Skip to main content

A pile of Pokéshit.

I loved yesterday's Penny Arcade comic, Pokémorality. Naturally, I haven't played anything of Pokémon White or Black, but I did used to be a raging PokéNerd in middle and even a bit in high school.






I always used to scoffed--and even still do sometimes--at Professor Oak's lil poké-speech he'd give after you beat the Elite Four and RivalFace. He'd go on and on and on about how RivalFace had lost because he didn't love his pokémon; he'd used them as a means to an end, they were, to him, a means of winning and had not earned their love and trust. As for me, Oak would go on to say, I had won because of the love and care I had raised my pokés with.

That was a pile of raging pokéshit, and we all knew it.

Much like Gabe in this Penny Arcade comic, we taught our pokés to hate, we taught them to win!!! As with almost any game character--especially such replaceable, interchangeable, undying game sprites as these buggers--our compassion and morality regarding for them is shallow at best*.

Of course, this might be why I never won a single player-vs.-player linked battles, ever. Hm.

Meanwhile, some degree, however viciously spurious, of pokémorality was always a part of the games. But apparently it's more hardcore and less superficial in the new games. Fascinating. Maybe I'll go and acquire them. And a Gameboy. To play it. Hm. This could be costly....




* Raging exception being, of course, Aerith/Aeris from Final Fantasy VII, who made all us nerds cry.

Comments

Other things that might interest you...

This moment: A tattoo.

So I read Mrs. Dalloway in high school, and it was perhaps the most beautiful thing I'd ever read. One passage in particular, very early in the book, hit me hard with my first experience of the sublime, and stayed with me—and led at last to my first tattoo.
In people’s eyes, in the swing, tramp, and trudge; in the bellow and the uproar; the carriages, motor cars, omnibuses, vans, sandwich men shuffling and swinging; brass bands; barrel organs; in the triumph and the jingle and the strange high singing of some aeroplane overhead was what she loved; life; London; this moment of June.  (Emphasis added; full paragraph included below. From the full text of the novel as made available by the University of Adelaide.)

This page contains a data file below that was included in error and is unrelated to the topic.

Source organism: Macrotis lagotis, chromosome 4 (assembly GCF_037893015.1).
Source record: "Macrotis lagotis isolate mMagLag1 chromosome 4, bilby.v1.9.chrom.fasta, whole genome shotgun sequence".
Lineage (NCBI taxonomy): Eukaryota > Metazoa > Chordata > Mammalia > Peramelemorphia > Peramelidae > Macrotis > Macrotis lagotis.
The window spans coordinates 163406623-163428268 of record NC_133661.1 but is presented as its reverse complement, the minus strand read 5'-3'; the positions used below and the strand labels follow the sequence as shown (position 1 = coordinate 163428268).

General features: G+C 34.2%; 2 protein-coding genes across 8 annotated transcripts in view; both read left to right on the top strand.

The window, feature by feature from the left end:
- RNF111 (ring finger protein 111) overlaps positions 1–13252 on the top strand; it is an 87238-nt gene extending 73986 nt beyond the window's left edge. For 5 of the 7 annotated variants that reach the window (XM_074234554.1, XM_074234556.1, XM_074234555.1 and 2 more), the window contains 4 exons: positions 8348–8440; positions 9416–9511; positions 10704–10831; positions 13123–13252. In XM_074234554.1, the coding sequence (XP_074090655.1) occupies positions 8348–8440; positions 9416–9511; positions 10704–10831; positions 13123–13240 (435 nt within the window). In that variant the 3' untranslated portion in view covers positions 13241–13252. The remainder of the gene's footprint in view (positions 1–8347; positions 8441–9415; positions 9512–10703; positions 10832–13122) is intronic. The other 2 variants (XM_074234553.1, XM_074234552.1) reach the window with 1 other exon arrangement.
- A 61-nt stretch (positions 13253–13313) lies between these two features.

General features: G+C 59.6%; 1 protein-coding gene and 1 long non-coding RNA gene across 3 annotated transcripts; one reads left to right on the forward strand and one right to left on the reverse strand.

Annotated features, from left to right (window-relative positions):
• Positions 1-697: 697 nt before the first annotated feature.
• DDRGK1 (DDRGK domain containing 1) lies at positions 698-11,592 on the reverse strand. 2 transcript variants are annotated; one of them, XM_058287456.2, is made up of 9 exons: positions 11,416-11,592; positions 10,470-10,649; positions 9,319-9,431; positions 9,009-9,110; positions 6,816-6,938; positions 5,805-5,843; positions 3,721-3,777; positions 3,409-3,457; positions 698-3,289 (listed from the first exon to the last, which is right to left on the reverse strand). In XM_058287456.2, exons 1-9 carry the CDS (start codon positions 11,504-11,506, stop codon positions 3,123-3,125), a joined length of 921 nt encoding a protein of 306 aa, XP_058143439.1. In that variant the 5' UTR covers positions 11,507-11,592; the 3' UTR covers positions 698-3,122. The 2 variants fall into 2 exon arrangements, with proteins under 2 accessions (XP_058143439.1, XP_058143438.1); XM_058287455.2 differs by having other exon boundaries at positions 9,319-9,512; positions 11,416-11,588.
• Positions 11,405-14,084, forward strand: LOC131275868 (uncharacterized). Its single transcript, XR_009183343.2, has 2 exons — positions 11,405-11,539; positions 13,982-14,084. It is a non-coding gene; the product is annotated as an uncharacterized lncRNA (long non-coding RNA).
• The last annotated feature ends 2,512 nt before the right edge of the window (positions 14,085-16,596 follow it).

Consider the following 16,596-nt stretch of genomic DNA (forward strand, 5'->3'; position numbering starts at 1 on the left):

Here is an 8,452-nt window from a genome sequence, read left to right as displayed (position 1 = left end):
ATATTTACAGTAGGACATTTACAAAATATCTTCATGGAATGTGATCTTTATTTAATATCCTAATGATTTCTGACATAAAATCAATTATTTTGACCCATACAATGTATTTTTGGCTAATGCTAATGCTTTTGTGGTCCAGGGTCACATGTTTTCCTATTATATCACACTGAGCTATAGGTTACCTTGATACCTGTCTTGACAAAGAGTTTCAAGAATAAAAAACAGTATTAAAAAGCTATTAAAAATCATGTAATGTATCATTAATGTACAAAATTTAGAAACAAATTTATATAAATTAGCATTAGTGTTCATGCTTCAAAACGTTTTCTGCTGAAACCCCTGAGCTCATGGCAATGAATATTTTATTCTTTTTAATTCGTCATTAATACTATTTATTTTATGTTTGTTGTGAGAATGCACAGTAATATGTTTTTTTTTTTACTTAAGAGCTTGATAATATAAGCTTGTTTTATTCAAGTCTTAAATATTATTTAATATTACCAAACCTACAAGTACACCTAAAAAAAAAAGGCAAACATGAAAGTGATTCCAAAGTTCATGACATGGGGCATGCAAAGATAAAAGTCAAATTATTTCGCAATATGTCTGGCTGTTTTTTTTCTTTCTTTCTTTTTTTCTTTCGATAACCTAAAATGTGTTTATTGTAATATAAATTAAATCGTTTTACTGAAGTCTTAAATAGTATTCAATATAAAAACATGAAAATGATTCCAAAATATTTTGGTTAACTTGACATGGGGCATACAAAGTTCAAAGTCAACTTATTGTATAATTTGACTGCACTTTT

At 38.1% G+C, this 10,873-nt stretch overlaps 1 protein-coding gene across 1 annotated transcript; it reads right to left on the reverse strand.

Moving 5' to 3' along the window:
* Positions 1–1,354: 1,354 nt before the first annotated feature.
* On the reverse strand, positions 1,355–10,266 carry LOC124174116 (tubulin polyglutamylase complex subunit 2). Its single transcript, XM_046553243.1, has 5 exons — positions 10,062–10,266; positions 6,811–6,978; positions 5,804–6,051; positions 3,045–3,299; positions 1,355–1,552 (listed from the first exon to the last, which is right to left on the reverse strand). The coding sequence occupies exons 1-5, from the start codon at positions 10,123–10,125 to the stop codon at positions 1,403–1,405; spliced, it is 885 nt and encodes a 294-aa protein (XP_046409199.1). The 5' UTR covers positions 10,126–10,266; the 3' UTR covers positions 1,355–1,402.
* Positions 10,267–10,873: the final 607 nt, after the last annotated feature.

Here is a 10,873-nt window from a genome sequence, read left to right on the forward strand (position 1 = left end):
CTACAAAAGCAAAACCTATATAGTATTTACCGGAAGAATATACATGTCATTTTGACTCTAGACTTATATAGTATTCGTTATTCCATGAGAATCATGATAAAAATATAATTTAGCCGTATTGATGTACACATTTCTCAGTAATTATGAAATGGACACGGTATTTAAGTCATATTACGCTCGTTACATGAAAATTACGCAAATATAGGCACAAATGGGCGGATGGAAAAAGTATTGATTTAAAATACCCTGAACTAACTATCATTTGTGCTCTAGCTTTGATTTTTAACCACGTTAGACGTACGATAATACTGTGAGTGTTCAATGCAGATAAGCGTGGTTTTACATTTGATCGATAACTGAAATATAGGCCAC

The paragraph this is from, the 4th paragraph of the novel, is the 1st passage with the stream of consciousness the book is famous for; although self-limited here, the flow is no less gorgeous. In the passage, Clarissa is walking on a street to get those famous flowers herse…

Losing Doolittle.

I recently got to spend a few days at the lake house my family used to visit through most of my childhood; we no longer own it, and it turns out I missed it more deeply than I realized.

Anthony and I both got the week before NYC Pride off this year, so I contrived to get us a little time there. The cousins who own Greenshore gave Anthony and me permission to relax there for several days rather than just the 1 or 2 I had expected. Good god, I'm grateful for that.

I missed this place. Standing on the balcony, the porch, or the dock and looking out over the lake, I was reminded of the beauty and tranquility this lake represents for me. The meaning and memories, too.

This was always a place of solace and stability for me. We moved around a lot when I was a kid, but we always came back to this place. It had been in our family for generations before I was even born—if we'd been able to keep it, it would have been a solid 4 generations including mine. This was where I figured out I w…

Gardenzia carnivorus.

I recently got back into horticulture after a bad moment of burnout, and wouldn't ya know it, I'm back at it with carnivorous plants! Despite tweeting about it endlessly, I haven't actually explained how or why this started.

Back in middle school, I helped my science teacher set up a carnivorous plant display. Nothing elaborate, mind you; a terrarium with a bunch of sphagnum moss and some pitcher plants, a sundew or two, maybe a Venus flytrap? Didn't leave much of an impression, except maybe that they died and that sucked. shrug.
A couple years later, I was in a bog near my grandmother's lake house, when things changed forever. I was in the back end of the canoe, and as my dad pulled the front end out of the water, I glanced to my right and spied, on a stump with some moss, sundews (Drosera rotundifolia, to be precise).
Of course I recognized therm instantly—they're hard to mistake, with those the sparkling tentacles and all. I gathered 3 or so of them (I know